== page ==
How to choose stories for your interviews
Holly Watson, Senior Product Marketing Manager at Amazon Web ServicesPublished: February 23, 2022
By this point in your interview preparation, you have probably Googled “top behavioral questions asked in an interview” to only be met with thousands of different examples all with slightly different flavors. Questions like:
- “Tell me about a time you worked under pressure….”
- “Give an example of a goal you’ve reached…”
- “Tell me about a mistake you made and how you fixed it….”
- “How do you handle challenges?”
Now you might be questioning whether you have enough experience to answer all these questions let alone time to prepare before your interview. Stop. Take a breath. The old adage, “work smarter, not harder”, is going to pull you through this phase.
When preparing for behavioral interviews, know that you’re pulling from your own treasure trove of career experiences and talking about a subject you know most intimately – yourself. Through conducting and coaching several interviewees through mock interviews, a common mistake I see made during interview prep is the act of downloading an overwhelming amount of questions and spending a painstaking amount of time answering each question, over and over again. The time spent here is an exercise in self torture and by no means are you getting the confidence you need to walk – or Zoom – into your interview well prepared. If this is you, it’s ok, but there is a better, smarter approach. Instead of scrolling through an endless list of example questions and preparing for each, flip this approach, and start with the stories and projects you know you want to share. I call this developing your Story Library.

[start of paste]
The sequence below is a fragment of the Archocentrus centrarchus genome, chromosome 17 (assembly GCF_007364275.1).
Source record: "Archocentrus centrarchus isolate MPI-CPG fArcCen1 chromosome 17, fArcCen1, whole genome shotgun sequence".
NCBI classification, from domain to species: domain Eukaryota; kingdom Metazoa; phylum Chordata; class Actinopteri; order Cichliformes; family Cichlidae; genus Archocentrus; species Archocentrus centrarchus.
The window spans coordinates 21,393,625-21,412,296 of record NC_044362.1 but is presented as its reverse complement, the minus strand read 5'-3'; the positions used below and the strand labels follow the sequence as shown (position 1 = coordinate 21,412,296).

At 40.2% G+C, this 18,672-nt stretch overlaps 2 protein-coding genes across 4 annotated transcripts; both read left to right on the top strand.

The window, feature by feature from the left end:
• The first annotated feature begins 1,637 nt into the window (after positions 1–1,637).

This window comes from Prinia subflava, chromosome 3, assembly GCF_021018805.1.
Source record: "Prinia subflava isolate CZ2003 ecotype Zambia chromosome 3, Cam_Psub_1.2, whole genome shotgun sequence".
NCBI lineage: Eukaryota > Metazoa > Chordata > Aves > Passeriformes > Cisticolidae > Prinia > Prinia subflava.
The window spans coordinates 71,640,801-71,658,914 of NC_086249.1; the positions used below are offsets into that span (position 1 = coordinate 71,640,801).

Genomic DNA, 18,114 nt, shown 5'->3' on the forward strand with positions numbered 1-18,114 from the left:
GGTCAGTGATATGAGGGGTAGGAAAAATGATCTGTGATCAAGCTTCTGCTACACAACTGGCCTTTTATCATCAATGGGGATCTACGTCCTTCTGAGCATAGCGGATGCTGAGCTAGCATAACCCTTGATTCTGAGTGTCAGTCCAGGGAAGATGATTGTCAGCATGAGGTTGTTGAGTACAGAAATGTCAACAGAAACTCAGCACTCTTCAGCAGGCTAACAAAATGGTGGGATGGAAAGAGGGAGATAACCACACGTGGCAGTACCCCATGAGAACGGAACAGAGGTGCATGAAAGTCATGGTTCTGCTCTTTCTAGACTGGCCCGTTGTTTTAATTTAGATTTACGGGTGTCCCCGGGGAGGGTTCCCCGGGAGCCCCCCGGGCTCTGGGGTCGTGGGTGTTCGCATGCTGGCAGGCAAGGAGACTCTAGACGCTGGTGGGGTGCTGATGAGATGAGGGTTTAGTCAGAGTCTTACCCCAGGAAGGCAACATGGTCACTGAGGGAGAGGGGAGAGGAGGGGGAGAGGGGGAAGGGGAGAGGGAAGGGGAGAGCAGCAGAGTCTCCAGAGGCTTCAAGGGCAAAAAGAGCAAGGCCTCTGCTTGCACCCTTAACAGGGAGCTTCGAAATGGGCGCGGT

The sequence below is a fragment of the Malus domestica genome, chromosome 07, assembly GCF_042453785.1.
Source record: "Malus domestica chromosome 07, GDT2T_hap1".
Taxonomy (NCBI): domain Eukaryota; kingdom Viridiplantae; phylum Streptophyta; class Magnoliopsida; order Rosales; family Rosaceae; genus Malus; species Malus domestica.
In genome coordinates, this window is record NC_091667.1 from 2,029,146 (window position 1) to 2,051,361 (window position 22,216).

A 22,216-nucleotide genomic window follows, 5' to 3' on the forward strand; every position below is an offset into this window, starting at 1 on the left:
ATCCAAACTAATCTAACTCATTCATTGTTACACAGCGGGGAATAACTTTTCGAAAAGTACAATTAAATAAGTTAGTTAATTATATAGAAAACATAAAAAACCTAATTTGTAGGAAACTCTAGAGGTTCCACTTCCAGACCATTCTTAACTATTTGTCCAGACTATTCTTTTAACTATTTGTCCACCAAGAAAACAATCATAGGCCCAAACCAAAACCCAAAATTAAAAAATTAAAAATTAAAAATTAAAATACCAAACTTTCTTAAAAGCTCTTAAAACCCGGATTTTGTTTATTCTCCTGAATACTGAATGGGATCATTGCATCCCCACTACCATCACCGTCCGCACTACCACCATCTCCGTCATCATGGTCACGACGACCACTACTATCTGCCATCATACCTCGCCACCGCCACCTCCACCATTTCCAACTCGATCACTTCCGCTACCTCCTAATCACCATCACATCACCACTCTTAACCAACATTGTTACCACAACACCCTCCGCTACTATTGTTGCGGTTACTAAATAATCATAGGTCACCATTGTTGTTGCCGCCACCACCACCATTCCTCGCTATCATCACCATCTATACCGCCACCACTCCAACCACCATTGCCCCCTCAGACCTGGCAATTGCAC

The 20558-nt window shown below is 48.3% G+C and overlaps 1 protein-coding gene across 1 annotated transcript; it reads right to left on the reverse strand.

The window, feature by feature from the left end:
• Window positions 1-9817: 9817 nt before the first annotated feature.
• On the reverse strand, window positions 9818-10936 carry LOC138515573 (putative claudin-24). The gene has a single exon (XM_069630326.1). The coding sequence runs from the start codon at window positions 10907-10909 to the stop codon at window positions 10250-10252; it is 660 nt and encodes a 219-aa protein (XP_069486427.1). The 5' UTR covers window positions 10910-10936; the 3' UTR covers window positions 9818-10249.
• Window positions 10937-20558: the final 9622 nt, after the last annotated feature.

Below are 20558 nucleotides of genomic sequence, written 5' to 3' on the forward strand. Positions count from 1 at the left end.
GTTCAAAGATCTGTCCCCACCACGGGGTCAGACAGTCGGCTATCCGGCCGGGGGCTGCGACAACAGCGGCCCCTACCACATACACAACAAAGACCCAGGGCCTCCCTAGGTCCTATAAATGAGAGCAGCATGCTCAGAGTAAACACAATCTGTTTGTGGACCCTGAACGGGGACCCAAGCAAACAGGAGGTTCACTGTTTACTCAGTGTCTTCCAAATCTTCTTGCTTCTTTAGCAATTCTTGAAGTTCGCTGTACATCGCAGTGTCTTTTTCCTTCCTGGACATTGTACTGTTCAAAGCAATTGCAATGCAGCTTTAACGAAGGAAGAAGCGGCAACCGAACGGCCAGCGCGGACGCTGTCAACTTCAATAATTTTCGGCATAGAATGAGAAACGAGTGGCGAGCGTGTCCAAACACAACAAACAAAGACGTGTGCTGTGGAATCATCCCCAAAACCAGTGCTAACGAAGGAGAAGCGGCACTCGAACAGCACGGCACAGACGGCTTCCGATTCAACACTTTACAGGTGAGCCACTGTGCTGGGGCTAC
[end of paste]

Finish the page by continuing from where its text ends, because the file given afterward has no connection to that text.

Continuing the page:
The story library
A Story Library is a bank of your own projects, experiences, achievements, failures, wins and losses told during your interview. These stories should highlight your best skills that demonstrate your expertise, leadership qualities, passion, and self-awareness. By building out your Story Library, you are strategically preparing yourself to answer any behavioral question thrown your way. Follow these four steps to build your Story Library:
1. Create your highlight reel (Top)
First, write down 10-15 of your top career highlights. These highlights should be just that: little mental reminders of your project and a simple sentence with a few words that help jog your memory. Think about the time you accelerated a deal through your sales or marketing pipeline; the time you took on an ambiguous project with little direction from your manager; or when you led the first social media campaign with no budget. Try not to limit yourself or dismiss a project because “it’s too small”. At this stage, it doesn’t matter, you’re looking to get your thoughts on paper.
2. Mine for details (Top)